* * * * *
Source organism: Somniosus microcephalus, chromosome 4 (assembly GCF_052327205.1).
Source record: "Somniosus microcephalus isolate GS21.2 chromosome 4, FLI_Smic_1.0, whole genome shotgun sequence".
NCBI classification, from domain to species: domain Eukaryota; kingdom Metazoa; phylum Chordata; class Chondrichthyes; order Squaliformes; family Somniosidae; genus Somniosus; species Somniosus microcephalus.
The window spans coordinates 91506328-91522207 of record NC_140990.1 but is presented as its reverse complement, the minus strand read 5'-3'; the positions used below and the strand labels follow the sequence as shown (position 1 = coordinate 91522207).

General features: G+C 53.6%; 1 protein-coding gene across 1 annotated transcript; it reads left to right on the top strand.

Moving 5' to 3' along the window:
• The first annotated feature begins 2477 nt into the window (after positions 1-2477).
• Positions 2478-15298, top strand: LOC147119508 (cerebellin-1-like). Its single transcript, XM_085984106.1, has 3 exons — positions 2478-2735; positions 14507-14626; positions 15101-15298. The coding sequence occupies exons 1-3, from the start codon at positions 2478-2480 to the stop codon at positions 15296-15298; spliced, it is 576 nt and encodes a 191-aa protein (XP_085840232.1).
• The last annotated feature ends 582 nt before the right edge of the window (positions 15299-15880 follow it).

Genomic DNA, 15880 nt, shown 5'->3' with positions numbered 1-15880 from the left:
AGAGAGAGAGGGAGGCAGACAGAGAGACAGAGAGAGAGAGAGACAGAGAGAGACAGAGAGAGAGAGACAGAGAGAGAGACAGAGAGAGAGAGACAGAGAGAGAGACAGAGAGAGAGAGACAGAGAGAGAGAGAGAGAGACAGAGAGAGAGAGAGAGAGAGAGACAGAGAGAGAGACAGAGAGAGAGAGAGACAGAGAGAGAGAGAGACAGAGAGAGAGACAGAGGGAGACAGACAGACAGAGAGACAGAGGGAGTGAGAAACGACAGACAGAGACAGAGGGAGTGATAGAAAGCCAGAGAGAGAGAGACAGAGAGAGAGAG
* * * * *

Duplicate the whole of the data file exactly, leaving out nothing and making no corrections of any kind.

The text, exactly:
Source organism: Somniosus microcephalus, chromosome 4 (assembly GCF_052327205.1).
Source record: "Somniosus microcephalus isolate GS21.2 chromosome 4, FLI_Smic_1.0, whole genome shotgun sequence".
NCBI classification, from domain to species: domain Eukaryota; kingdom Metazoa; phylum Chordata; class Chondrichthyes; order Squaliformes; family Somniosidae; genus Somniosus; species Somniosus microcephalus.
The window spans coordinates 91506328-91522207 of record NC_140990.1 but is presented as its reverse complement, the minus strand read 5'-3'; the positions used below and the strand labels follow the sequence as shown (position 1 = coordinate 91522207).

General features: G+C 53.6%; 1 protein-coding gene across 1 annotated transcript; it reads left to right on the top strand.

Moving 5' to 3' along the window:
• The first annotated feature begins 2477 nt into the window (after positions 1-2477).
• Positions 2478-15298, top strand: LOC147119508 (cerebellin-1-like). Its single transcript, XM_085984106.1, has 3 exons — positions 2478-2735; positions 14507-14626; positions 15101-15298. The coding sequence occupies exons 1-3, from the start codon at positions 2478-2480 to the stop codon at positions 15296-15298; spliced, it is 576 nt and encodes a 191-aa protein (XP_085840232.1).
• The last annotated feature ends 582 nt before the right edge of the window (positions 15299-15880 follow it).

Genomic DNA, 15880 nt, shown 5'->3' with positions numbered 1-15880 from the left:
AGAGAGAGAGGGAGGCAGACAGAGAGACAGAGAGAGAGAGAGACAGAGAGAGACAGAGAGAGAGAGACAGAGAGAGAGACAGAGAGAGAGAGACAGAGAGAGAGACAGAGAGAGAGAGACAGAGAGAGAGAGAGAGAGACAGAGAGAGAGAGAGAGAGAGAGACAGAGAGAGAGACAGAGAGAGAGAGAGACAGAGAGAGAGAGAGACAGAGAGAGAGACAGAGGGAGACAGACAGACAGAGAGACAGAGGGAGTGAGAAACGACAGACAGAGACAGAGGGAGTGATAGAAAGCCAGAGAGAGAGAGACAGAGAGAGAGAG